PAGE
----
Teen Titans has been a staple of DC Comics since 1964, starring the young proteges of the Justice League such as Robin, Kid Flash, Aqualad and Wonder girl. In future editions they teamed up with other heroes, but it wasn’t until the series was relaunched in the 1980s that a new team figuration was used. Nowadays it’s the group that’s most well-known, involving Beast Boy, Cyborg, Raven, Robin, and Starfire. This is the team composition that a lot of fans such as Gabriel Picolo decided to capitalise on; partially due to an early 2000s TV show featuring these specific characters.
Gabriel Picolo gained traction with his depictions of Icarus and the Sun, humanising the famed myth and in turn attracting the attention of DC Comics. Picolo’s DC fame came through his own interpretations of the Titans in casual day-to-day situations like shopping, going to petrol stations, and living together. Kami Garcia started with novels, working with friend Margaret Stohl to create the Caster Chronicles which began with the novel Beautiful Creatures. In 2013, four years after being published for the first time, Beautiful Creatures hit big screens and eventually was transformed into a graphic novel. Yet this DC Comics trilogy is her first journey into writing a graphic novel and blossomed into a promising career at DC with another project, with even bigger DC characters.
Picolo’s first work with DC was Teen Titans: Raven back in 2018 and flourished into a trilogy cultivating in the beginning of the relationship between Beast Boy and Raven, a well-known and loved ‘ship’ in Teen Titans fan circles. Picolo’s adaptation is the first to make the couple canon while having been a fan favourite since their run in the early Cartoon Network Teen Titans show. Garcia’s light flirting embellishes the pair’s connection, bringing a nostalgia for any long-standing fans of the franchise, however even newcomers like myself can’t help but feel the natural pull between the two characters.
It was my love of Picolo’s art that led me to getting involved with the series, and it was Beast Boy Loves Raven that I read first. Starting with the newest of the trilogy was an odd choice but I found myself already invested in their relationship from Picolo’s Instagram; luckily for me Picolo and Garcia give brief recaps of the two previous novels (which are the backstories of the individual characters); this third novel is the beginnings of the Teen Titans getting together, with allusions to Starfire being the next to join the gang.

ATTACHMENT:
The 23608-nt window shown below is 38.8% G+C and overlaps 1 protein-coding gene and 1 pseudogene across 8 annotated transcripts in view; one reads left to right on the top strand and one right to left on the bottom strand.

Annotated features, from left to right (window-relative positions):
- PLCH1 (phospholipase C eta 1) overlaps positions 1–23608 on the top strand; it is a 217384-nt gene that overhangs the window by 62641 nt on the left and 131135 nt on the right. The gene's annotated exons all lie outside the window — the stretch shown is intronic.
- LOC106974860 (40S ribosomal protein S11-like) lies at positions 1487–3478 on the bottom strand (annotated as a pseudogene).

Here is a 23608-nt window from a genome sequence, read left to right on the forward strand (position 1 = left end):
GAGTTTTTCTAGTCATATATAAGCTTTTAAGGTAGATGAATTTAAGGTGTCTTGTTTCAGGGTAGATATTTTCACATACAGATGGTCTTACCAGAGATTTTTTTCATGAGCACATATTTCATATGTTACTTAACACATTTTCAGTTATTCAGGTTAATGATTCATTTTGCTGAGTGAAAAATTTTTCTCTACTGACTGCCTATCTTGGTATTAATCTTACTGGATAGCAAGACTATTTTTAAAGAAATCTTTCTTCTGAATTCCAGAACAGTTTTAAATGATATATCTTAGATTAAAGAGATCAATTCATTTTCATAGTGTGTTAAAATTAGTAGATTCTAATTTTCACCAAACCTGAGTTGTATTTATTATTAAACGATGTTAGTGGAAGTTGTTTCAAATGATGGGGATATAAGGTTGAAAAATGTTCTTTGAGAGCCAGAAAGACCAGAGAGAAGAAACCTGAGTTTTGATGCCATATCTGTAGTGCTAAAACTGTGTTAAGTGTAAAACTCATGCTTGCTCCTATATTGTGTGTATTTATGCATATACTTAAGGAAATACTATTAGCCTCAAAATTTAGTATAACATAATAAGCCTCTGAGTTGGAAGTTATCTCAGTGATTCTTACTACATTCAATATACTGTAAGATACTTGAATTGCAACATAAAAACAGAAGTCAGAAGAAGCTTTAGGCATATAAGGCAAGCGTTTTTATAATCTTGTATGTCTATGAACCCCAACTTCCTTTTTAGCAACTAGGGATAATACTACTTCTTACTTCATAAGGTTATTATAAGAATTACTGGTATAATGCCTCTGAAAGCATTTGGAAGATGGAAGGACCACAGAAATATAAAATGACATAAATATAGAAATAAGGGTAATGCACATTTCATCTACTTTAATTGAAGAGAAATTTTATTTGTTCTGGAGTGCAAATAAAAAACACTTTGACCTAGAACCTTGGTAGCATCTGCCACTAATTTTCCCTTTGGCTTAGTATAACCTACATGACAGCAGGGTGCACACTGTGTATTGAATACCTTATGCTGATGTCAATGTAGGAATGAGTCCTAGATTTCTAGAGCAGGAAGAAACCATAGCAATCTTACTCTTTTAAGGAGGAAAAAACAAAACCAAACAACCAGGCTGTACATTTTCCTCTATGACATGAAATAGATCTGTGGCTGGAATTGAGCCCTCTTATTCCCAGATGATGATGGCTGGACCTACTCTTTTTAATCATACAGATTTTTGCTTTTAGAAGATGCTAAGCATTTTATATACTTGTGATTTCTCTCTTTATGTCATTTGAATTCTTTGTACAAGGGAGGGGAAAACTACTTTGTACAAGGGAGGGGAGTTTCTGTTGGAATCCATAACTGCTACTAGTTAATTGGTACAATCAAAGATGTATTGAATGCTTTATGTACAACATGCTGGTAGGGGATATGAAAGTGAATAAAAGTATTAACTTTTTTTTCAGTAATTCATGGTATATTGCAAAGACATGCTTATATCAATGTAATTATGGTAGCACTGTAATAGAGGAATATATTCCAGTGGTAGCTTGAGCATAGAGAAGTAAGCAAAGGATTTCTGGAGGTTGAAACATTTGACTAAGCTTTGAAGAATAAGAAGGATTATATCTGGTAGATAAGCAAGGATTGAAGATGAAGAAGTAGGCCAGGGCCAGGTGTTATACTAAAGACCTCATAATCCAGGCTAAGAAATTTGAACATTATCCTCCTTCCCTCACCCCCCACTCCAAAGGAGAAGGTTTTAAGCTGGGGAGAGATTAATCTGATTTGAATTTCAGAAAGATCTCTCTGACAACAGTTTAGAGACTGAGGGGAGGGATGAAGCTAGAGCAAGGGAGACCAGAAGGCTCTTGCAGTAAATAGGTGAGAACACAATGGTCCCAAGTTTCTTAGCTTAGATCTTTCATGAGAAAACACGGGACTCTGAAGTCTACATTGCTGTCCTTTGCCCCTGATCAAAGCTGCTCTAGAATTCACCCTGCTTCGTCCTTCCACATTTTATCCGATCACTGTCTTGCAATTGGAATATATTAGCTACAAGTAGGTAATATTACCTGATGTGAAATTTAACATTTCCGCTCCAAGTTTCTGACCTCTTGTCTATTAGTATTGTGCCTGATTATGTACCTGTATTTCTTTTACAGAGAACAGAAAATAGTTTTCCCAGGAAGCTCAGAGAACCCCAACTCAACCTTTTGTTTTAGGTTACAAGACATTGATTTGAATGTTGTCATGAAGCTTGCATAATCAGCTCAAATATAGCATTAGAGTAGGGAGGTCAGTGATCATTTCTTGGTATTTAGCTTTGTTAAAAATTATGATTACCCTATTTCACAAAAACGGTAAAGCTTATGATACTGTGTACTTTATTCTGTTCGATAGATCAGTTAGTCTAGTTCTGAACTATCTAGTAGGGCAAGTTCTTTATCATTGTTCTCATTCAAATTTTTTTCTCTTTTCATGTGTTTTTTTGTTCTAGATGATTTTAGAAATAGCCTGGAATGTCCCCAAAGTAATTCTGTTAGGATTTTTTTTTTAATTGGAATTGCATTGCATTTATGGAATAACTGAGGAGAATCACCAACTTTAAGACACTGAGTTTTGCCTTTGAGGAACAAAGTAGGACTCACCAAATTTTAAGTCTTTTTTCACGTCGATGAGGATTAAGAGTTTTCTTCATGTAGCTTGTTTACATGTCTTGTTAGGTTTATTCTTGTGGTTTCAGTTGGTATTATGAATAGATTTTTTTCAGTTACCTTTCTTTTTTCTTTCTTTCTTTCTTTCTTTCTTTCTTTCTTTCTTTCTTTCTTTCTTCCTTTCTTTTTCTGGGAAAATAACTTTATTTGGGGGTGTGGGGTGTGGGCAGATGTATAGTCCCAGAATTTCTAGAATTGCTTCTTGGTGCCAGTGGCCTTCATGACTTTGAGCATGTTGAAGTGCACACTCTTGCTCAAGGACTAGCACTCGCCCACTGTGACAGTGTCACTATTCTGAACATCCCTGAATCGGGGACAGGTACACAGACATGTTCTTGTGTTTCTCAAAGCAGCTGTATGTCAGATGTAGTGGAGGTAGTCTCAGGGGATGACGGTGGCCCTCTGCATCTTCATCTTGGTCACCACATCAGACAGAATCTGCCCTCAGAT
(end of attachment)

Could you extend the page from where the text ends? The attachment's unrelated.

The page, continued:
Beast Boy Loves Raven does what it says on the tin, it’s the latest story arc of their relationship, and quite possibly the most aesthetically desirable take on the franchise yet. There’s been a longstanding expectation of the two characters; they’re polar opposites – Raven the dark, moody character to Beast Boy’s energetic, and cheeky character. They shouldn’t work, yet they complement each other’s personality well; Picolo and Garcia continue this tradition and keep their differences while showing how they make each other better, Beast Boy bringing out Raven’s fun side while Raven gets Beast Boy to take things more seriously.
For the story, we follow Raven and Beast Boy in their journey to find ‘help’ for their newfound superpowers. They’re double crossed and trafficked into their supposed ‘help’s’ (Slade Wilson) programme to weaponize super powered individuals. Along the way we learn Raven’s foster sister Max has followed her out of loving concern and we meet Robin (Damien Wayne). Together with the help of Beast Boy’s monkey Kong and some amenable ghosts – courtesy of Max’s inherited psychic powers – they escape Wilson and his associates, now forced to live a life of constantly looking over their shoulder. Along the way Beast Boy and Raven speed run a relationship, accidentally go on several dates, and inadvertently have to ‘come out’ to each other with their powers. It’s got everything a superhero comic needs, a mysterious bad guy with ulterior motives, a couple of teenagers crushing on each other and the son of an international assassin teaming up with a ghost whisperer.
Now, Picolo was the main reason I decided to read this novel; his art style is a glorious mix of vibrancy and atmospheric colouring bringing a certain realism to the story. While obviously the story has different settings, it contains the same vibe throughout; one of late nights under neon lights, outside a ‘gas’ station with your friends and just general good times. At least that’s how it makes me feel throughout. It’s enjoyable, fun and has all the right moments of tenseness that superhero stories need. There’s only one part that made me cringe and read a slight bit quicker, which was when Raven and Beast Boy separate at the end of their first ‘date’… from a romance story point of view I see the necessity; it’s for the angst, but it didn’t really matter since they run into each other again the following day.
Overall it’s a great comic, it has a nice pace and good storytelling. It sells the Titans as kids rather than superheroes, but does an impressive job of setting them up for a good comic run. Picolo’s drawing brings a more human side to these usually untouchable heroes while Garcia’s quick quips tie it all together to remind the readers that at the end of the day, they’re teenagers. I’d recommend Beast Boy Loves Raven to anybody looking for a light superhero comic with some darker undertones; the perfect place to begin a long and obsessive path into DC Comics.